Owning gaming stocks is all about risk and reward, just like gambling at a casino. Investors have to balance value they're paying for a stock with growth and the very real reality that gaming spending is discretionary and an economic downturn can dry up even the best resort's business almost overnight.
It's with this risk and reward balance in mind that I'm looking at Wynn Resorts (NASDAQ:WYNN), operator of casinos in Las Vegas and Macau.
What investors are getting in Wynn Resorts
Right now, Wynn Resorts has two megaresort, one on the Las Vegas Strip and the other in Macau. Over the past twelve months those resorts have generated $528.2 million and $1.39 billion in EBITDA -- a proxy for cash flow -- respectively, making them among the most profitable in each region.
CEO and founder Steve Wynn has always built the highest quality offerings wherever he has operated and with Wynn Resorts he's taken that strategy to another level. In Las Vegas, Wynn Las Vegas can command among the highest room rates on the Las Vegas Strip and has as the most profitable clubs in the region. That's how he's able to have the most profitable property in Las Vegas despite others being in arguably better locations.
In Macau, Wynn Macau isn't the most profitable resort but it's among the top despite a location on the older Macau Peninsula. But Wynn caters to VIPs and as a result Wynn has been hit harder than competitors like Las Vegas Sands (NYSE:LVS) by the decline in VIP gambling. Third quarter Macau revenue was down 5.6% and with Macau's overall gaming revenue down 23.2% from a year ago in October the fourth quarter could see a major decline as well.
Wynn Resorts definitely owns among the best properties where it operates but the company is somewhat beholden to the market's growth to grow revenue and earnings.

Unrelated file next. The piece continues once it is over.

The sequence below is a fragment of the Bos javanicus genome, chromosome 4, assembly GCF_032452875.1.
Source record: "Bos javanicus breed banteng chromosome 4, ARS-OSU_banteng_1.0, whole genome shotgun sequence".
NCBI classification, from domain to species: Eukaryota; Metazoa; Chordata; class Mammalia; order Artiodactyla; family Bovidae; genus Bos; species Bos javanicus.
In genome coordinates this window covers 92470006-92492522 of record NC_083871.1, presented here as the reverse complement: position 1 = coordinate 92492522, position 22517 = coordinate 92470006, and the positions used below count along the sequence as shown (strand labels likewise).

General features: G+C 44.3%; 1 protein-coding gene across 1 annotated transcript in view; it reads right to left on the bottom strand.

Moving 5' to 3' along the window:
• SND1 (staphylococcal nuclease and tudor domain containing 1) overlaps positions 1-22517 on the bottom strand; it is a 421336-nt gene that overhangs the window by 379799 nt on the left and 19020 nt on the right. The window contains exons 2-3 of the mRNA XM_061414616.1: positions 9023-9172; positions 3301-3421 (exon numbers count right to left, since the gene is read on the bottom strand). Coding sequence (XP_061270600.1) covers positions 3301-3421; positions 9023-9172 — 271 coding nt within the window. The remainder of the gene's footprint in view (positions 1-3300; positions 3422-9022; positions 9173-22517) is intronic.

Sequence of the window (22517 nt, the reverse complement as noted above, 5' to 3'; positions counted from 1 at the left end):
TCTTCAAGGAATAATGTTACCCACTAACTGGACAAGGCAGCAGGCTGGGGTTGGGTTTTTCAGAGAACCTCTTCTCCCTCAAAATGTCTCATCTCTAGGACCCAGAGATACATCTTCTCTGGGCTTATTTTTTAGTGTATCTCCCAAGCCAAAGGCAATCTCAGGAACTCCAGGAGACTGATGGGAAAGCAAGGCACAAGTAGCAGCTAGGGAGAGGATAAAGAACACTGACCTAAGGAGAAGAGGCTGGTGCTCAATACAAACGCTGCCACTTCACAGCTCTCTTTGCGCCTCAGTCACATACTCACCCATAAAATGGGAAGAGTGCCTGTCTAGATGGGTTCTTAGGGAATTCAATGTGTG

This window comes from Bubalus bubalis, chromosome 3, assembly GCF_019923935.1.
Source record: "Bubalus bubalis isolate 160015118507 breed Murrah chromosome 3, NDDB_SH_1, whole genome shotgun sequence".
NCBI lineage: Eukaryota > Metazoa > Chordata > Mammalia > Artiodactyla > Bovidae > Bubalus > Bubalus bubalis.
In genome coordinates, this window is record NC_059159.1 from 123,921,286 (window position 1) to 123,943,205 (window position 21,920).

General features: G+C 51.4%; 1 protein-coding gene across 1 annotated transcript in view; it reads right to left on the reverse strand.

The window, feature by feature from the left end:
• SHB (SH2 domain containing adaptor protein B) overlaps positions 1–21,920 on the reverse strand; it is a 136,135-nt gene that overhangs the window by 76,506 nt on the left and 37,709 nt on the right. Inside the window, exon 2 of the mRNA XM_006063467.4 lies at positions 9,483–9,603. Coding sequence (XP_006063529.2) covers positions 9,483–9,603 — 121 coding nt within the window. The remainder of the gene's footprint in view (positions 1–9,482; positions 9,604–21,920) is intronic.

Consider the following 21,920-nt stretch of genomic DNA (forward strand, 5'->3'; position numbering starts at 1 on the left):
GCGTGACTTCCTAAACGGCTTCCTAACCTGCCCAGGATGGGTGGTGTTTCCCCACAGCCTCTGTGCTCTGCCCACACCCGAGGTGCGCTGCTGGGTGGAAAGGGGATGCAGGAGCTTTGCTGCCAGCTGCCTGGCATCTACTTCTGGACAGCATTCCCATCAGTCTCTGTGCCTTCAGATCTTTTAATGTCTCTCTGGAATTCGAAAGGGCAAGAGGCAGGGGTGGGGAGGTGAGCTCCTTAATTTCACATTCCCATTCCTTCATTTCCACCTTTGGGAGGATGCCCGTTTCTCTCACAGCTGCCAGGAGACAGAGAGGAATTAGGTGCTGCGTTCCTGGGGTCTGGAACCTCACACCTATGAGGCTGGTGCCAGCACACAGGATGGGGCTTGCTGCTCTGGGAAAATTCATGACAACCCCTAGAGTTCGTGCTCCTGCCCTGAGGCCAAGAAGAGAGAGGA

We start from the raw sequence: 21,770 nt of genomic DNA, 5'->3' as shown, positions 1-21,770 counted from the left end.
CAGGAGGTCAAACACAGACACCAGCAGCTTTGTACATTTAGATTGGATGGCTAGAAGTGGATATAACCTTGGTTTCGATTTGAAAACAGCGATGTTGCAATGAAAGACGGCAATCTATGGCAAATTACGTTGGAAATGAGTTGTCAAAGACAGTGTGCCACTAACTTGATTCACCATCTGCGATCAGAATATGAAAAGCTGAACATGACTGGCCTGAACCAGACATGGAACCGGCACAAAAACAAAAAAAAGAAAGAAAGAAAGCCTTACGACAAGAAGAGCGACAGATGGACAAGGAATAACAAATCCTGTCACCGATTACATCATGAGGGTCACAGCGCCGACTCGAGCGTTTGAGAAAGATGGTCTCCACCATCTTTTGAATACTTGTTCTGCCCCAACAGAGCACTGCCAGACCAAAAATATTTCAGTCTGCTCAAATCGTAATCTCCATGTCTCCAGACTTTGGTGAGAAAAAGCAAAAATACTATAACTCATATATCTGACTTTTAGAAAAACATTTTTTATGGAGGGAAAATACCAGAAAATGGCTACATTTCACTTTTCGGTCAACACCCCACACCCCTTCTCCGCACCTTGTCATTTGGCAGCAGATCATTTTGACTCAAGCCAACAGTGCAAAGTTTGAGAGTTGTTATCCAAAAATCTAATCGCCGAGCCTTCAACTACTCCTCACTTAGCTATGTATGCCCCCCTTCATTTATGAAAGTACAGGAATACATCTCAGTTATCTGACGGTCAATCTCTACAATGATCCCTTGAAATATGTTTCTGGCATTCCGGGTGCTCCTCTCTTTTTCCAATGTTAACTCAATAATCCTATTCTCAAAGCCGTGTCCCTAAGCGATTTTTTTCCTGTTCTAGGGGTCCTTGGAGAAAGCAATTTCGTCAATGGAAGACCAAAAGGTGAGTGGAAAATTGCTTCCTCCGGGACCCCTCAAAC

The growth projects Wynn Resorts is building
What's positive for investors is that Wynn Resorts is investing in two major growth projects. The $4 billion Wynn Palace on Cotai will finally bring Wynn Resorts to Macau's fast growing casino region and a $1.6 billion resort in Boston will be started as soon as the dust clears from the recent gaming referendum that went in Wynn's favor.
Combined, these two new resorts could easily double Wynn's revenue and profits by 2017 when they're fully operational. That's good news considering the value investors are already getting in the stock.
What investors are paying for Wynn Resorts today
When I said earlier that gaming is about risk and reward a big part of the risk is what we're paying for a gaming stock. The cheaper stocks are trading for the lower the risk and vice versa.
Today, Wynn Resorts has an enterprise value of $22.8 billion to EBITDA of $1.92 billion over the last twelve months. That's an EV/EBITDA multiple of 11.9 and makes it the most expensive of the U.S. traded gaming companies with exposure to Macau.
But as I said above, Wynn could double its revenue and EBITDA in the next three years. That's worth paying a premium for, even if Wynn is more expensive than competitors.
I don't think Wynn Resorts' stock is a screaming buy today, especially with the backdrop of slowing revenue in Macau. But if you have a long-term horizon I think the opportunity for growth is too great to pass up. I think Wynn Resorts will not only outperform the market over the next five years, it'll outperform its rivals as well.
Travis Hoium owns shares of Wynn Resorts, Limited. The Motley Fool has no position in any of the stocks mentioned. Try any of our Foolish newsletter services free for 30 days. We Fools may not all hold the same opinions, but we all believe that considering a diverse range of insights makes us better investors. The Motley Fool has a disclosure policy.